BLOGGING FROM A TO Z
A 1970’s Time Capsule
NEWS AND NOTEWORTHY
MUNICH OLYMPICS AND TERRORISM
Be sure to visit my Pop Culture post today as well.
The A to Z Challenge has dueling decades going on. Check out the 1980s theme from a fellow blogger HERE
In the early morning hours of September 5, 1972, six members of the Arab terrorist group known as Black September dressed in the Olympic sweat suits of Arab nations and jumped the fence surrounding the Olympic village in Munich, Germany, carrying bags filled with guns. Although guards spotted them, they paid little attention because athletes often jumped the fence during the competition to return to their living quarters.
After changing into disguises, the terrorists, toting machine guns, burst into the apartments of 21 Israeli athletes and officials. Yossef Gutfreund, a wrestling referee who valiantly tried to keep the terrorists out, saved Tuvia Sokolovsky, who was able to climb out a window and escape.
In another apartment, Moshe Weinberg was shot 12 times but still managed to wound one of the terrorists and save the life of one of his teammates.
The terrorist group, Black September was created in 1970 by a few survivors of the “ten terrible September days” of fighting against Jordan for a Palestinian homeland.
The group’s name is derived from the Black September conflict begun on 16 September 1970, when King Hussein of Jordan declared military rule in response to a fedayeen coup d’état to seize his kingdom — resulting in the deaths or expulsion of thousands of Palestinians from Jordan. The BSO began as a small cell of Fatah men determined to take revenge upon King Hussein and the Jordanian army. Recruits from the PFLP, as-Sa’iqa, and other groups also joined.
Initially, most of its members were dissidents within Fatah who had been close to Abu Ali Iyad, the commander of Fatah forces in northern Jordan who continued to fight the Jordanian Army after the PLO leadership withdrew. He was killed, allegedly through execution, by Jordanian forces on 23 July 1971. It was alleged by them that the Jordanian prime minister at the time, Wasfi al-Tal, was personally responsible for his torture and death. There is newsreel about the events of 1970 at http://en.wikipedia.org/wiki/Black_September_%28group%29
On September 5, 1972, Black September succeeded in taking nine hostages before demanding the release of 234 prisoners-most of whom were Arab terrorists. The demands were categorically refused, but it was eventually agreed that the terrorists and the hostages would be taken to the Furstenfeldbruck airport by helicopter and given a plane.
The German government planned an ambush at the airport, stationing sharpshooters around the runway and officers in the airplane. However, the plan quickly disintegrated when the officers in the plane, worried about their lack of preparation, deserted. There weren’t nearly enough sharpshooters to effectively take down all of the terrorists either, partly because the Germans didn’t realize that two other terrorists had joined the Black September attack.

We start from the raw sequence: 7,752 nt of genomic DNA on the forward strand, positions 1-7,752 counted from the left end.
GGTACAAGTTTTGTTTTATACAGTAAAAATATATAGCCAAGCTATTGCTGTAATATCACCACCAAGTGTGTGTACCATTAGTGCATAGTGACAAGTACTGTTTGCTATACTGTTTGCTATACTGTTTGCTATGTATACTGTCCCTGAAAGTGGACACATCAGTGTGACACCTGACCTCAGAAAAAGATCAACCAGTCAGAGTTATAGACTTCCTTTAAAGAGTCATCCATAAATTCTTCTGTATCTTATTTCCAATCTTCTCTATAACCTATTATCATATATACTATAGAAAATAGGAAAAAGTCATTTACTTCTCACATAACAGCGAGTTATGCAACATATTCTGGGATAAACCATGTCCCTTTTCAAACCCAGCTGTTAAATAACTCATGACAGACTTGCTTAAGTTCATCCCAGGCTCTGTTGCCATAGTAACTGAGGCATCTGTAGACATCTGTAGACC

Still, the ambush was carried out. Three terrorists were taken out in the first wave of shots, but the others were able to hide out of range. One threw a grenade into a helicopter where five hostages were still tied up, instantly killing them all. Another terrorist fired his machine gun into another helicopter, killing the remaining hostages.
Early on September 6, 1972, American reporter Jim McKay makes history, telling the world, “When I was a kid my father used to say, ‘Our greatest hopes and our worst fears are seldom realized.’ Our worst fears have been realized.” He announces that all 11 Israeli athletes are dead.
In the aftermath of the tragedy, the Munich Games were temporarily suspended. A memorial service for the 11 slain Israelis drew 80,000 mourners to the Olympic stadium on September 6.
International Olympic Committee President Avery Brundage, who was widely criticized for failing to suspend the Games during the hostage crisis, was further criticized for his decision to resume them on the afternoon of September 6. On September 11, closing ceremonies ended the XX Olympiad.
Twenty hours after Black September had begun their attack, a German police official, 5 Palestinian terrorists, and 11 Israeli athletes lay dead.
A few days after the tragic event at the Olympics, Israel retaliated with air strikes against Syria and Lebanon, killing 66 people and wounding dozens. In addition, Israel sent out assassination squads to hunt down members of Black September while Israeli troops broke through the Lebanese border, igniting the heaviest fighting since the Six-Day War of 1967.
On October 29, Palestinian terrorists hijacked a Lufthansa jet in Beirut and ordered it flown to Munich, where the three surviving Munich terrorists were being held. Germany agreed to turn the terrorists over in exchange for the release of the airliner’s passengers and crew, which was carried out after the jet landed in Libya. The Black September terrorists, however, did not enjoy their freedom for long. Mossad, Israel’s intelligence agency, formed an assassination squad that eventually killed two of the three terrorists along with at least six others believed to have been involved in the attack on the Israeli Olympic compound. One of the Munich terrorists, Jamal al-Gashey, survives in hiding.
If you are interested in reading more about these events, there is a very good article that presents a timeline
All images in this article are in the public domain. For any YouTube clips embedded in my posts, I am not the uploader.